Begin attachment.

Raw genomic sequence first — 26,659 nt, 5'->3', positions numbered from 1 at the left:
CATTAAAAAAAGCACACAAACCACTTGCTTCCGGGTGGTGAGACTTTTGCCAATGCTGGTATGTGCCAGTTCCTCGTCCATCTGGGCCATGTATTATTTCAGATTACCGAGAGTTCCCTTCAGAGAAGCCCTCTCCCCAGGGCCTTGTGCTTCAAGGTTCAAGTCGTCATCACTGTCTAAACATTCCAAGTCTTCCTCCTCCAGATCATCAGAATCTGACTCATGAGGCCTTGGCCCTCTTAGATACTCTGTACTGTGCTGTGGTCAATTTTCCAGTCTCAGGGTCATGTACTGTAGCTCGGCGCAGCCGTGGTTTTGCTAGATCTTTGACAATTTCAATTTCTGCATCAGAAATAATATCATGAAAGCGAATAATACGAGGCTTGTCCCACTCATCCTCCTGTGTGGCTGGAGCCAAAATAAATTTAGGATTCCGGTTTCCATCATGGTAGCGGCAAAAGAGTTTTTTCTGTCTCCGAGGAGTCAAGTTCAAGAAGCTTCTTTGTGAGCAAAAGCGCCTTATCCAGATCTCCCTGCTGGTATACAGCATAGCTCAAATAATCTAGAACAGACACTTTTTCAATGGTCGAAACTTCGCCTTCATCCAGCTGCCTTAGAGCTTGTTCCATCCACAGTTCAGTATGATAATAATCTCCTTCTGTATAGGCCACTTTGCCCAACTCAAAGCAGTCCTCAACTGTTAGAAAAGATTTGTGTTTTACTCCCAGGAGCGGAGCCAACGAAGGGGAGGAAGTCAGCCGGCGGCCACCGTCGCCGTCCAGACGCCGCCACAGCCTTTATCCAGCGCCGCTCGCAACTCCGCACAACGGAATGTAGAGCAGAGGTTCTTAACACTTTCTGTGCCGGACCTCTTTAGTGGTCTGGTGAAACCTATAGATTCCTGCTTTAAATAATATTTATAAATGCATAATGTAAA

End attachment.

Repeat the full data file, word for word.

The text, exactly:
Raw genomic sequence first — 26,659 nt, 5'->3', positions numbered from 1 at the left:
CATTAAAAAAAGCACACAAACCACTTGCTTCCGGGTGGTGAGACTTTTGCCAATGCTGGTATGTGCCAGTTCCTCGTCCATCTGGGCCATGTATTATTTCAGATTACCGAGAGTTCCCTTCAGAGAAGCCCTCTCCCCAGGGCCTTGTGCTTCAAGGTTCAAGTCGTCATCACTGTCTAAACATTCCAAGTCTTCCTCCTCCAGATCATCAGAATCTGACTCATGAGGCCTTGGCCCTCTTAGATACTCTGTACTGTGCTGTGGTCAATTTTCCAGTCTCAGGGTCATGTACTGTAGCTCGGCGCAGCCGTGGTTTTGCTAGATCTTTGACAATTTCAATTTCTGCATCAGAAATAATATCATGAAAGCGAATAATACGAGGCTTGTCCCACTCATCCTCCTGTGTGGCTGGAGCCAAAATAAATTTAGGATTCCGGTTTCCATCATGGTAGCGGCAAAAGAGTTTTTTCTGTCTCCGAGGAGTCAAGTTCAAGAAGCTTCTTTGTGAGCAAAAGCGCCTTATCCAGATCTCCCTGCTGGTATACAGCATAGCTCAAATAATCTAGAACAGACACTTTTTCAATGGTCGAAACTTCGCCTTCATCCAGCTGCCTTAGAGCTTGTTCCATCCACAGTTCAGTATGATAATAATCTCCTTCTGTATAGGCCACTTTGCCCAACTCAAAGCAGTCCTCAACTGTTAGAAAAGATTTGTGTTTTACTCCCAGGAGCGGAGCCAACGAAGGGGAGGAAGTCAGCCGGCGGCCACCGTCGCCGTCCAGACGCCGCCACAGCCTTTATCCAGCGCCGCTCGCAACTCCGCACAACGGAATGTAGAGCAGAGGTTCTTAACACTTTCTGTGCCGGACCTCTTTAGTGGTCTGGTGAAACCTATAGATTCCTGCTTTAAATAATATTTATAAATGCATAATGTAAA